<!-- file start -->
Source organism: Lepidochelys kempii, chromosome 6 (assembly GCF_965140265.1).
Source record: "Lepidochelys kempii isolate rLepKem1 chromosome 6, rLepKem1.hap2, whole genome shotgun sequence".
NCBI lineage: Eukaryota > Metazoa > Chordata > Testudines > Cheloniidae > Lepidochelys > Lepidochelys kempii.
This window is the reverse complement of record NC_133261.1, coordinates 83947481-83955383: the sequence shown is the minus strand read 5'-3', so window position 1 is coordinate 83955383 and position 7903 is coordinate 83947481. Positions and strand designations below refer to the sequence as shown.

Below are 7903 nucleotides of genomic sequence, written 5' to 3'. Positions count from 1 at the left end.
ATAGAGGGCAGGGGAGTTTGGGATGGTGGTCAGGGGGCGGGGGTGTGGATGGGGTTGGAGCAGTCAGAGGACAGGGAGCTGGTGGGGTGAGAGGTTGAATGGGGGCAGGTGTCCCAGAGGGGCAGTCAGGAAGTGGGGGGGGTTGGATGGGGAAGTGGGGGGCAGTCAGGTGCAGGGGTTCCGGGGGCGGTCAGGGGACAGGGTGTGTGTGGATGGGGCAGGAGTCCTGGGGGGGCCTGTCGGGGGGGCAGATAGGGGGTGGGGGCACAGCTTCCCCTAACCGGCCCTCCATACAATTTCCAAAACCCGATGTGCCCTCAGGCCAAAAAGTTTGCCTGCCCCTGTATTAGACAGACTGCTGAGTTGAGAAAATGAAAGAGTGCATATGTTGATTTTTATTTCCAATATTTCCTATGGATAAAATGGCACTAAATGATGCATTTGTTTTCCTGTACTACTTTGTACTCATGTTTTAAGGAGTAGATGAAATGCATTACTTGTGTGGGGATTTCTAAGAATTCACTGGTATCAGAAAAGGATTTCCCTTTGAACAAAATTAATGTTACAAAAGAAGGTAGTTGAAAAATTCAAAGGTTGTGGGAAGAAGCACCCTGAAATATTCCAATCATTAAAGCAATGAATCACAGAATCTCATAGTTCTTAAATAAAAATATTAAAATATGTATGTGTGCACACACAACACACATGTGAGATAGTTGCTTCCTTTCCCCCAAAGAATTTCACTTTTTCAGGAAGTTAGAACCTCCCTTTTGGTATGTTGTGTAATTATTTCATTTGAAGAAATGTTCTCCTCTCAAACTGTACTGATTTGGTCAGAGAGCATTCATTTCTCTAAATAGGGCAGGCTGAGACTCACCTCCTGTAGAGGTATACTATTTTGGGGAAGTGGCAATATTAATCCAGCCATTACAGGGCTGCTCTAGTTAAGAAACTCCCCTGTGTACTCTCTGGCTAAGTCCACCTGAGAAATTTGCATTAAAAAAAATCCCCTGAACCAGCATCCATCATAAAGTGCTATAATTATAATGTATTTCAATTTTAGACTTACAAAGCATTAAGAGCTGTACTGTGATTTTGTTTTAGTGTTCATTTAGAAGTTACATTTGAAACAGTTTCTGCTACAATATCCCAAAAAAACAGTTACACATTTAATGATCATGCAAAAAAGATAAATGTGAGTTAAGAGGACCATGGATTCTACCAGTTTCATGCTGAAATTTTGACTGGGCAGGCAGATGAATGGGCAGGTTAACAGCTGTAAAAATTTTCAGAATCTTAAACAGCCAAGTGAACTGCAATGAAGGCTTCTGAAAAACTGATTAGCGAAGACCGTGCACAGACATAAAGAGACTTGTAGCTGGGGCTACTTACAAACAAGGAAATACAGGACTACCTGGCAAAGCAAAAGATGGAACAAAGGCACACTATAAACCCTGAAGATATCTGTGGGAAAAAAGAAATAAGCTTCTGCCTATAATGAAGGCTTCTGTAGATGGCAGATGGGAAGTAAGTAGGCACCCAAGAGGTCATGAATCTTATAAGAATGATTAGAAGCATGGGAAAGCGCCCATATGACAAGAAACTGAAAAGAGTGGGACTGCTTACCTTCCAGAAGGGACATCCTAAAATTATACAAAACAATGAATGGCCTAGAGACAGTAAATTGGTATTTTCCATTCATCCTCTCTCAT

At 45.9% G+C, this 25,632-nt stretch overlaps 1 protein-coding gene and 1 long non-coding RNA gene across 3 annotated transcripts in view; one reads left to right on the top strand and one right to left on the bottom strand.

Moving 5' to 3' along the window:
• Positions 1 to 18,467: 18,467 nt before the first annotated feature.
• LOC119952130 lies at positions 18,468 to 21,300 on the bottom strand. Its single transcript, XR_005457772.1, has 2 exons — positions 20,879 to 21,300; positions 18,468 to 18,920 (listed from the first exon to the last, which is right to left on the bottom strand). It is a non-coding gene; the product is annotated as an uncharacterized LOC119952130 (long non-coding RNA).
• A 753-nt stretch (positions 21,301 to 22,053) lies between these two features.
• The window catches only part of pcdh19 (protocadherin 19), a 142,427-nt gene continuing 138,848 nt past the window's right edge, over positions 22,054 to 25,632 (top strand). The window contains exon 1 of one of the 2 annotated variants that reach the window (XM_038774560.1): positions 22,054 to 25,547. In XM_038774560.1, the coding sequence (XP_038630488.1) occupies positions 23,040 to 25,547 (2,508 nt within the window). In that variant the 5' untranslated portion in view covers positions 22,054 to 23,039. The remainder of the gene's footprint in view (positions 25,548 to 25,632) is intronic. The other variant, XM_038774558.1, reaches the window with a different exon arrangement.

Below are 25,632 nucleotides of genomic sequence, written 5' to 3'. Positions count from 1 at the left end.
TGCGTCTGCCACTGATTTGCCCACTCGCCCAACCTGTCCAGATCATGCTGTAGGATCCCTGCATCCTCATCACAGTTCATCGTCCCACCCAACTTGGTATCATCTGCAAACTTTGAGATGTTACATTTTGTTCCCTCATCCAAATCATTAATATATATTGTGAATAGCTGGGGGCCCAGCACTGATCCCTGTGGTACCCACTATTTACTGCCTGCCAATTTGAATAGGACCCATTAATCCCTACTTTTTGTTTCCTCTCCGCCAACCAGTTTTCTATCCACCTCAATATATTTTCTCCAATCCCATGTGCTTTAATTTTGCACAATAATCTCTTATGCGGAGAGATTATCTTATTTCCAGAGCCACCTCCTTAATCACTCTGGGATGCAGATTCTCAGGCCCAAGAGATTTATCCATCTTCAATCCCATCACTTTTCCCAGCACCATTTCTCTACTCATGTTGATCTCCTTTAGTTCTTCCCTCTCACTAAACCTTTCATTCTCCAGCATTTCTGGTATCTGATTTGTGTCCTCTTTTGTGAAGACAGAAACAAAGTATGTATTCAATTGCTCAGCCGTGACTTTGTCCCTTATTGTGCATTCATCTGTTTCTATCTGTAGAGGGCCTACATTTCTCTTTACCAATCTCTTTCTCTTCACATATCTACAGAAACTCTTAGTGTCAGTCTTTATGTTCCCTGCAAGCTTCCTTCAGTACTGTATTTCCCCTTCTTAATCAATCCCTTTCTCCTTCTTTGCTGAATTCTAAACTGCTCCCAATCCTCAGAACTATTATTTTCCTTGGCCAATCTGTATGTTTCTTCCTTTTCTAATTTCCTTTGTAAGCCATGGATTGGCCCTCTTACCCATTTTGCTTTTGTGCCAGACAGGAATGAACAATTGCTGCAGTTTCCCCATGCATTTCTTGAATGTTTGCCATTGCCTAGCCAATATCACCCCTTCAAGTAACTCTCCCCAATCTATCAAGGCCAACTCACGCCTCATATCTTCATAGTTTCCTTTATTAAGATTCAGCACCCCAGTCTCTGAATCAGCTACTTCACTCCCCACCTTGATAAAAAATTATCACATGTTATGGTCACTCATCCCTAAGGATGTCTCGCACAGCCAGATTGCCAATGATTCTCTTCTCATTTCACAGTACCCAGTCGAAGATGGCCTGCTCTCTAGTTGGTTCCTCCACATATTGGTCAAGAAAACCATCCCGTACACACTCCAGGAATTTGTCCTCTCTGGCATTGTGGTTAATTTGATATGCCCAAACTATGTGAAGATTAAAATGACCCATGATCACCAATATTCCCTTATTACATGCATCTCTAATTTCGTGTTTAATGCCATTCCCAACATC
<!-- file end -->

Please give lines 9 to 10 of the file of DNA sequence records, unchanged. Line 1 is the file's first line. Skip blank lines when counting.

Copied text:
• Positions 1 to 18,467: 18,467 nt before the first annotated feature.
• LOC119952130 lies at positions 18,468 to 21,300 on the bottom strand. Its single transcript, XR_005457772.1, has 2 exons — positions 20,879 to 21,300; positions 18,468 to 18,920 (listed from the first exon to the last, which is right to left on the bottom strand). It is a non-coding gene; the product is annotated as an uncharacterized LOC119952130 (long non-coding RNA).